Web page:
From the streets of Harlem, then the battlefields in Vietnam, Colin Powell rose to the highest levels of U.S. government as America’s top soldier, advisor and diplomat, breaking racial and political barriers as he ascended.
But his stellar reputation at the most senior echelons of government was eventually tarnished by his decision to lead his country into a grinding, disastrous war in Iraq, a decision he came to regret as the battles and years wore on.
Admired broadly on both the national and world stage, Powell died Monday of complications from COVID-19 exacerbated by an acute blood cancer from which he had long suffered, his family said. He was fully vaccinated, the family statement said.
His death was met with an outpouring of sympathy and tribute worldwide and especially in the U.S. from officials and lawmakers on both sides of the political aisle who praised his integrity, character and accessibility. For some, his death was seen as the knell of an era of civility and respect in the sphere of political discourse, which has dissipated in recent years.
Although Powell belonged to the Republican Party, praise came from Democrats, at least as much as members of the GOP.
Powell, the son of immigrant Jamaicans, was born in Harlem on April 5, 1937, and raised in the Bronx, where he attended public schools and found his calling in the ROTC while studying geology at the City College of New York. When he put on his first uniform, he wrote, “I liked what I saw.” He later earned an MBA at George Washington University.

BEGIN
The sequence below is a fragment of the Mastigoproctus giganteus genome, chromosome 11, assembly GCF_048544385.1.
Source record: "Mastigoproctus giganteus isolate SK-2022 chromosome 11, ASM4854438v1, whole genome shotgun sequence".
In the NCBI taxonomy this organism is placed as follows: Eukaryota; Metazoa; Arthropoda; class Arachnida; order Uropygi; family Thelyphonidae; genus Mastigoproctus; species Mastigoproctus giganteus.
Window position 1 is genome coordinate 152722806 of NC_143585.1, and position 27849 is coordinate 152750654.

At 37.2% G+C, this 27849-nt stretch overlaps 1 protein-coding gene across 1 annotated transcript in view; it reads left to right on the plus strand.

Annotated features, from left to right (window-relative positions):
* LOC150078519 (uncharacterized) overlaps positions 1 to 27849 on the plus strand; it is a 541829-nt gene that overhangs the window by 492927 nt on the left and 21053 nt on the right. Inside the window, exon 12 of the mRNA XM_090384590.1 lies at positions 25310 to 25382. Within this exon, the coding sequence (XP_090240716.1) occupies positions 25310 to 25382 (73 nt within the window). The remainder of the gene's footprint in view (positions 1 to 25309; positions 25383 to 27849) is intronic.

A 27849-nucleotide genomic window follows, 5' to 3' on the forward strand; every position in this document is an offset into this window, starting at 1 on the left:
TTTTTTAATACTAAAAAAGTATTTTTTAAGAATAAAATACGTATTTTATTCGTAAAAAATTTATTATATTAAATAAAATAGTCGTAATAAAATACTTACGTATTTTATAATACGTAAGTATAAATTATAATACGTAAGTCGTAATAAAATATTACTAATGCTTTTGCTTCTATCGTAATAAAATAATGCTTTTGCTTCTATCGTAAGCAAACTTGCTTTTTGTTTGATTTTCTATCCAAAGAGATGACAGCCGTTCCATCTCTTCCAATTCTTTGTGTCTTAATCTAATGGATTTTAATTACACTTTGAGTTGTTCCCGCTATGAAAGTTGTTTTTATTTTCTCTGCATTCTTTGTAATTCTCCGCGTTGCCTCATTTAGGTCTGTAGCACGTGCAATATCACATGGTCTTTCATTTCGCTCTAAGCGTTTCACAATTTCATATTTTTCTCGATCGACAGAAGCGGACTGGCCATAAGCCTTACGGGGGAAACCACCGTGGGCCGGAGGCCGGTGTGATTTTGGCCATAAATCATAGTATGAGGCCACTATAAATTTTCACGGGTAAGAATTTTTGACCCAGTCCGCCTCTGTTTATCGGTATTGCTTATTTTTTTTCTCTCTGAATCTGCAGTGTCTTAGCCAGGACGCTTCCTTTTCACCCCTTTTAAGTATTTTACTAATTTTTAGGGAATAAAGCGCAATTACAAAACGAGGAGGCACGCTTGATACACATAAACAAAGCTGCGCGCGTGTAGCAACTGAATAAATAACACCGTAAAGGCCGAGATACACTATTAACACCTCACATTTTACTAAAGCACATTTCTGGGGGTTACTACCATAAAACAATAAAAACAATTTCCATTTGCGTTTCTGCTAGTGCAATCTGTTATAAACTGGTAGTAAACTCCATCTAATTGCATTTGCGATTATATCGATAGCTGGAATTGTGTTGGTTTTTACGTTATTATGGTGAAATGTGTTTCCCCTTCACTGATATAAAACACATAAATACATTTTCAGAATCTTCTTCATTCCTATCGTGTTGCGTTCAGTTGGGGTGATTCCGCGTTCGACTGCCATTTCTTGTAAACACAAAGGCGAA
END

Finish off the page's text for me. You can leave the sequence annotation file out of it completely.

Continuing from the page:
He rapidly worked his way up through the U.S. Army to eventually become the first Black national security advisor, serving under President Reagan.
In 1989 he became the first Black chairman of the Joint Chiefs of Staff — the highest military post in the nation.
One legacy of that ascension, Secretary of Defense Lloyd J. Austin III, paid homage to a man he described as a mentor. “We have lost one of the greatest leaders we have ever witnessed,” he said. He added that the loss of Powell left “a hole in my heart.”
President George W. Bush named Powell secretary of State in 2001, the first Black American to hold that post.
His successors in that last job Monday were full of admiration — for the barriers he breached and the standards he set.
Sept. 17, 2001: Secretary of State Colin Powell speaks during a news conference at the State Department in Washington, discussing the diplomatic aspects of the previous week’s terrorist attacks. (Hillery Smith Garrison / Associated Press)